That wealth and diversity is partly due to what Julian calls the parks geomorphology, an expression that leaves me searching in vain for a dictionary, although I believe it has something to do with rocks, the shape of the landscape and the soil.
“It is exciting that the habitats change over a really short physical distance. We are in a beech forest that is thick and green and damp and we can hear a coocoo in the background. But if we go 20 metres in the other direction we will find dry grass with oaks and sun-exposed areas where it is teaming with insects. It’s that that makes the Thayatal National Park a really special place: that you find such diversity of habitat and in each habitat, you find such diversity.”
The path spits us out above Hardegg, Austria’s smallest town. It is nestled on another bend in the twisty Thaya river and is dominated by a mist-wrapped castle. It is the sort of place that seems a natural home to some raw-mannered northern baron and it seems remarkable that is was passed over by the set scouts of the Games of Thrones team.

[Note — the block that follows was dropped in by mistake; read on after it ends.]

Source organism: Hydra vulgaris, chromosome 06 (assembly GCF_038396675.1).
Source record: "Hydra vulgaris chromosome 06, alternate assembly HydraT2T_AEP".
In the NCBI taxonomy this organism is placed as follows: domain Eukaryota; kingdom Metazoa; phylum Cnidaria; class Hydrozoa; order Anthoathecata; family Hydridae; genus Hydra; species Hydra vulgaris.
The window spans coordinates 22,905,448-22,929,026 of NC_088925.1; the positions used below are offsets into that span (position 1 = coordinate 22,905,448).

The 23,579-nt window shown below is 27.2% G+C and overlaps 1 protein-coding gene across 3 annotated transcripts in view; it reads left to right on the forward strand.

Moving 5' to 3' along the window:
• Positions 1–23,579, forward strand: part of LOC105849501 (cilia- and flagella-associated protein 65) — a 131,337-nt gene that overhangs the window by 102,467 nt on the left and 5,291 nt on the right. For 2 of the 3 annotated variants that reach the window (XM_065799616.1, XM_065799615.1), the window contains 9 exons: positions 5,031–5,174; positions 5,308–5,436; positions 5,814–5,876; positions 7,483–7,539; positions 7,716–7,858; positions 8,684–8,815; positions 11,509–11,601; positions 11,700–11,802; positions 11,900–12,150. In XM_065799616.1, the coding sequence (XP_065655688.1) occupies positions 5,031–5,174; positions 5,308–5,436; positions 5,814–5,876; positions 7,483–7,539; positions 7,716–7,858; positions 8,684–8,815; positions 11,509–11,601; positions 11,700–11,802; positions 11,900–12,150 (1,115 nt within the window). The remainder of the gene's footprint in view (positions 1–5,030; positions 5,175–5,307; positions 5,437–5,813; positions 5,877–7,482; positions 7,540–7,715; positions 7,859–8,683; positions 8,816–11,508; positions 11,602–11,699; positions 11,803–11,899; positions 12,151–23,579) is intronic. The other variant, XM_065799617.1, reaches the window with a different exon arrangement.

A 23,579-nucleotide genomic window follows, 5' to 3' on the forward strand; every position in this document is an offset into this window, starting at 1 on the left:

To get to this fascinating wonderland, I travelled an hour on the train from Vienna to Retz and then a few extra beautiful kilometres on my bike along wild-flower strewn bike paths. This microadventure has made me feel very optimistic about this COVID-19 dominated summer in which many of us, due to travel disruption or indeed financial difficulty, are largely “stuck” in Austria.
And Bernadette Lehner sees it too as an opportunity to reconnect Austrians with the majesty of nature on their doorsteps and a chance to remind us that it is worth fighting for its protection. “It’s a chance to reach people who would usually visit national parks abroad on holiday but have never thought of visiting the ones close to home. It is also a chance to reach people who would usually go to beaches and have never thought of visiting a national park at all. I’d really recommend people to take this opportunity,” she says.
But, Julian Haider adds with a smile; „take your rubbish home with you, stick to the paths.“ Just remember in the national park, the plants and animals are the kings and queens; we are just humble visitors in their realm.
Publiziert am 23.06.2020